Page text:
Research direction Will the supervisor expect you to take on a particular research project? This happens frequently at the Master’s level, and also to some extent for most students working toward a Ph.D. There is no reason to go begin a graduate program without advance knowledge of the research you will undertake while there. You should be aware of any projects the prospective supervisor already has in mind for you.
Work habits When a faculty member becomes unhappy with a graduate student, it often has to do with some aspect of the student’s work habits. Misunderstandings or misperceptions are often part of the problem, and many situations could be avoided by setting out clear expectations at the outset. Of course, if you have not yet started your program and are just deciding whether or not this potential supervisor is a good match for you, it is premature to discuss expectations of your work habits. You can ask this person’s current graduate students, however.
Control over the direction of research It is essential that the student and supervisor see eye-to-eye on this issue. Often, the new graduate student will just let the supervisor dictate the terms of the research to the student, who is then responsible for carrying out the work and writing a thesis. If this type of relationship develops early between student and supervisor, it is very hard to change, later. Not surprisingly, the lack of control leads many graduate students to feel somewhat oppressed by their graduate supervisors. This is another touchy subject, which is easier to raise with someone’s current graduate students than directly with that person.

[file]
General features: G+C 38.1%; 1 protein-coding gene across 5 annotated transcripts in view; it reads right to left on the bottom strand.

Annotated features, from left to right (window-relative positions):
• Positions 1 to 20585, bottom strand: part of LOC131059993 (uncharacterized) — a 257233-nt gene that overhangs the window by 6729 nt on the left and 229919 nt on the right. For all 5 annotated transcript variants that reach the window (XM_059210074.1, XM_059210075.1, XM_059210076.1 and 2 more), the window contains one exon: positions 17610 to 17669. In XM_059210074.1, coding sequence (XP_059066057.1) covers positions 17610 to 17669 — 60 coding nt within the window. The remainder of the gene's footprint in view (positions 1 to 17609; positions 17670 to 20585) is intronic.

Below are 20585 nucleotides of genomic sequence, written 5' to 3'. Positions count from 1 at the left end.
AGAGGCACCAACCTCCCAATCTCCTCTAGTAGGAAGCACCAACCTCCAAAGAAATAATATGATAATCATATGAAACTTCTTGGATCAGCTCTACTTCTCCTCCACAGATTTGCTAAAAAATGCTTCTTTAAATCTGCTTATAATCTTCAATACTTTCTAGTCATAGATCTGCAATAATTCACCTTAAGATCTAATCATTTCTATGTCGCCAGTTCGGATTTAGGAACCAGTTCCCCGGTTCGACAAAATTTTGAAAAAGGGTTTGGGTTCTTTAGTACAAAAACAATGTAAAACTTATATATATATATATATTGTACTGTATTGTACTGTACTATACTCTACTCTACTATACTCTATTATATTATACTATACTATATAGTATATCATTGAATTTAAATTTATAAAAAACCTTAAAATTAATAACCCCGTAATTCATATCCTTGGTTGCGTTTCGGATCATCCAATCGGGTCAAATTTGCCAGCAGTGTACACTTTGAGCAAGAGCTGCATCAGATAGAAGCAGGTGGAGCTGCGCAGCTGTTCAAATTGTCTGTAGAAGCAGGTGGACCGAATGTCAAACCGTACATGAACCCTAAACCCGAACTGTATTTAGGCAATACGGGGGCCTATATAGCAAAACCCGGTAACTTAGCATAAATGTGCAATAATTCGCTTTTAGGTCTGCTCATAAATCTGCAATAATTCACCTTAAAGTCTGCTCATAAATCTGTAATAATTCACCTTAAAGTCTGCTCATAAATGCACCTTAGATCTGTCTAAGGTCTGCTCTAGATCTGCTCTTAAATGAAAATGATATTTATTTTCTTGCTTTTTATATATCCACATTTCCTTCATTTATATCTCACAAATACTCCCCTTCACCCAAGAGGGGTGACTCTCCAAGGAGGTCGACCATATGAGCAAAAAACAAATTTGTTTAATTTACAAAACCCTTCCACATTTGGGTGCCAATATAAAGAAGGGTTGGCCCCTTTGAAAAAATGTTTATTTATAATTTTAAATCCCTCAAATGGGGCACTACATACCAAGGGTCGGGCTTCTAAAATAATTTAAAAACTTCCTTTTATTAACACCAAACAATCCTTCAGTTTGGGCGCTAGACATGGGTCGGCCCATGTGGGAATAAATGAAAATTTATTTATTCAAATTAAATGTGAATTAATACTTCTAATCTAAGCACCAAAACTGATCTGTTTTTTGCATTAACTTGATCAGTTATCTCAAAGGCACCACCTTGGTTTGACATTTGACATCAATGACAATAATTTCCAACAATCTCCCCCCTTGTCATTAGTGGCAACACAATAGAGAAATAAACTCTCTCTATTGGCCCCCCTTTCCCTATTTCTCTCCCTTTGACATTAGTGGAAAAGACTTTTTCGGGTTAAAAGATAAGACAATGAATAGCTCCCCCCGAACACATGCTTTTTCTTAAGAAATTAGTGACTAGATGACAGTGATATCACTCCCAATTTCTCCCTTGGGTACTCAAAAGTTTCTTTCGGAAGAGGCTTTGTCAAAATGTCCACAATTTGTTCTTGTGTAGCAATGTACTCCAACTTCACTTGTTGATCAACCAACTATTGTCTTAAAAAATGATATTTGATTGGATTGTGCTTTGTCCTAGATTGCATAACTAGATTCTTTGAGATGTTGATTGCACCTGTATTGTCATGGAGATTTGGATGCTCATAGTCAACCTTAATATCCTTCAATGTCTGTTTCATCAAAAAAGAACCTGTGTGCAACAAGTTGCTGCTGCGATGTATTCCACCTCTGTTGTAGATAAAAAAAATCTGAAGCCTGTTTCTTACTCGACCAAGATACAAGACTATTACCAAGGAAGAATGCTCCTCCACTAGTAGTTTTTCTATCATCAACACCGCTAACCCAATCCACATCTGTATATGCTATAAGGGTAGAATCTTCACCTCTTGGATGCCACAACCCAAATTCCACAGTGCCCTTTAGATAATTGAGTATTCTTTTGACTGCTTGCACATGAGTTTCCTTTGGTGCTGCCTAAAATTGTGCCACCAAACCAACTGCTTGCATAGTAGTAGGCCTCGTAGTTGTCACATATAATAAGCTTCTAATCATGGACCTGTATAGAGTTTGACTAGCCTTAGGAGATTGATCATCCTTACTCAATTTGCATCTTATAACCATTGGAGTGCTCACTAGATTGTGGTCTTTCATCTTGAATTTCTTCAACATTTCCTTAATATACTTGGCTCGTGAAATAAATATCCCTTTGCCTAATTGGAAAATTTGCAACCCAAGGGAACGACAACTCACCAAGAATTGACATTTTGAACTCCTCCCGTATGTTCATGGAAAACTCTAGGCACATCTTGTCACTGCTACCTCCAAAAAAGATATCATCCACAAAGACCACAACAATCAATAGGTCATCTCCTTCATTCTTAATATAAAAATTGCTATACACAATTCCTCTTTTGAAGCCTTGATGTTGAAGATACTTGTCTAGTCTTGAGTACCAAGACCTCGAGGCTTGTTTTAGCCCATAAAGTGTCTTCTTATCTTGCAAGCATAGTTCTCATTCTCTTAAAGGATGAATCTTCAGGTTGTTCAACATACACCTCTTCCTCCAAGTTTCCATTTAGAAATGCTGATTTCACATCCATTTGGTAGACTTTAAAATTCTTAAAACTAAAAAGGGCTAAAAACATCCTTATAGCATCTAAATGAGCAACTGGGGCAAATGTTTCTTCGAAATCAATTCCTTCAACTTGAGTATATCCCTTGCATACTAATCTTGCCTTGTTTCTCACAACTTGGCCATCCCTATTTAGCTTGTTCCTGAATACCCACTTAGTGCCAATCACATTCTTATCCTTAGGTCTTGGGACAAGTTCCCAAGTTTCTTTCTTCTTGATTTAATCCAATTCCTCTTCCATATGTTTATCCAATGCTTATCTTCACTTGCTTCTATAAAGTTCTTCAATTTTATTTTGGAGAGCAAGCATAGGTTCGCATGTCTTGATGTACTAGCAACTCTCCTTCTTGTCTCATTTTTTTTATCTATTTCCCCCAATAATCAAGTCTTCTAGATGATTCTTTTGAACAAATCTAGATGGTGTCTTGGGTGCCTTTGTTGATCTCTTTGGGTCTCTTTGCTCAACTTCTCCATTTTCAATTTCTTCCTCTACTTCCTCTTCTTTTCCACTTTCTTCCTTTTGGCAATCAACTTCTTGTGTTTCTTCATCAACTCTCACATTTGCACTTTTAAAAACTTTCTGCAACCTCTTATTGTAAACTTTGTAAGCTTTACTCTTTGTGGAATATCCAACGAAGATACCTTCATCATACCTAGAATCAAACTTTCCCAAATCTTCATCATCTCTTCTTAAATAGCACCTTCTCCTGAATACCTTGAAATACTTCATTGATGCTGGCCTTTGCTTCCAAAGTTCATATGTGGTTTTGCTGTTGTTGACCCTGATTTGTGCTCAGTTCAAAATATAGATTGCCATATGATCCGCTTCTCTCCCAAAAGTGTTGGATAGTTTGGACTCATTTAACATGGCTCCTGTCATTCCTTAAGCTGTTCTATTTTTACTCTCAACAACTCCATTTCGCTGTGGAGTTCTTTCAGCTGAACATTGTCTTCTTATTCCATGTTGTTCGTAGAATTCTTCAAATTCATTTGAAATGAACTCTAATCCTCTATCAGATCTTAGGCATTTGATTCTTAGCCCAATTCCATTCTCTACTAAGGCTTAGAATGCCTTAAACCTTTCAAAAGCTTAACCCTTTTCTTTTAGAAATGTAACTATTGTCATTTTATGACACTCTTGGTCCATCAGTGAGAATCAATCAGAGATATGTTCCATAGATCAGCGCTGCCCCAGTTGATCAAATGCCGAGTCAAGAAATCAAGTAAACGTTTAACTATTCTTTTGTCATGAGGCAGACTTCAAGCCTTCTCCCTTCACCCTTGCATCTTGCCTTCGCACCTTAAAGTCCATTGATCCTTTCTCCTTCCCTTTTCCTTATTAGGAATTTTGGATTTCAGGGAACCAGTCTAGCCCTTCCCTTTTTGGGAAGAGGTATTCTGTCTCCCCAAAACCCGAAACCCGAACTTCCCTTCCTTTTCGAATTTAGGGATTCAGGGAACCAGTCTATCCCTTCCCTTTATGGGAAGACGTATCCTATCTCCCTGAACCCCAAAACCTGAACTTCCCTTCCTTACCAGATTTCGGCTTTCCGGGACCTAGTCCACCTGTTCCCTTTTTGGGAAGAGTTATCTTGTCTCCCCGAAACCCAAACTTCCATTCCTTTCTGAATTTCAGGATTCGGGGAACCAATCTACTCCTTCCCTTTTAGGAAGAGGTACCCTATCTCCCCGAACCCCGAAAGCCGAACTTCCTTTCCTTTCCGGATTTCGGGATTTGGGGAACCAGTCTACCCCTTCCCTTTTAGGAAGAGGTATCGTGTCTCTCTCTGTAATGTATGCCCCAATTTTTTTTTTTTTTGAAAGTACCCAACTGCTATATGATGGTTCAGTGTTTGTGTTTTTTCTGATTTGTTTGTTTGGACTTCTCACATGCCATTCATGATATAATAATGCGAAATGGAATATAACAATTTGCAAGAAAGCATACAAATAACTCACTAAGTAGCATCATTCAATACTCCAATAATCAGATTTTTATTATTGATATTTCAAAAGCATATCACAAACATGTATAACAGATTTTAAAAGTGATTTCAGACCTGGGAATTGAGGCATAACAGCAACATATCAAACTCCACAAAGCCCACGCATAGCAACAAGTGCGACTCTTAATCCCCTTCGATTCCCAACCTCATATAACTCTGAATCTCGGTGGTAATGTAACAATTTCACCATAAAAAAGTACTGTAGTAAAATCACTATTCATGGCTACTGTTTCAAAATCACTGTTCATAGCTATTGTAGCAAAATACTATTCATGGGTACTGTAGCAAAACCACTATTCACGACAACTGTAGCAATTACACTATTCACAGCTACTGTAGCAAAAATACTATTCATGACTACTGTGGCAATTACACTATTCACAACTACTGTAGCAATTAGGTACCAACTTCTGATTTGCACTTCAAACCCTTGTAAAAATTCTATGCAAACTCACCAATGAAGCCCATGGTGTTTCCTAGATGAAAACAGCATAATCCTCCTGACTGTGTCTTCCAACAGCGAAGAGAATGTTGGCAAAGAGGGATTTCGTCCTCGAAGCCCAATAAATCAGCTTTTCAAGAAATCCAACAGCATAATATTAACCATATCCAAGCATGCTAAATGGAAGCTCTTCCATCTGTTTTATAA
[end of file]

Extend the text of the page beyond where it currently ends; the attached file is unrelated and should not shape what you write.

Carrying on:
Time and accessibility How much time will your supervisor have for you on a weekly or monthly basis? Find out whether your potential supervisor prefers to communicate by e-mail, telephone, or in person, and ask how frequently you can meet.
Feedback This is another topic that is easier to discuss with someone’s graduate students. What kinds of feedback do they get? Of course, you may need to simply accept the manner in which your graduate supervisor provides feedback. Based on what you learn about that person’s style of feedback, ask yourself the relevant questions: For example, how well would you deal with receiving frequent negative feedback mixed in with constructive criticism? Can you work with feedback that is general, or do you need detailed comments?
Financial support You should also ask potential supervisors about their general expectations regarding financial support for graduate students. Does he or she require students to have scholarships, or are there other forms of financial support that are normally available to students in this program? This may be a more difficult topic to raise than most, but there is no need to be overly shy about it. Any potential supervisor you contact will understand that financial support is a central topic for nearly any graduate student. Believe it or not, it may also be a major issue for the faculty members who decide whether or not to supervise your graduate work.
Many professors and career counsellors liken the process of applying to grad school to the processes of finding and applying for a job. I think there are some key differences, but I would also agree there are many significant similarities. I’ll discuss one of them in today’s post — the importance of having the right kind of experience. Anyone who has been in the job market knows how important it is to have relevant experience in the same or at least a similar kind of work. All other things being equal, most jobs go to applicants with experience. It is similar when admissions committees or individual faculty members consider which grad-school applicants to accept and which to deny. Applicants with relevant experience have the upper hand over those with less experience.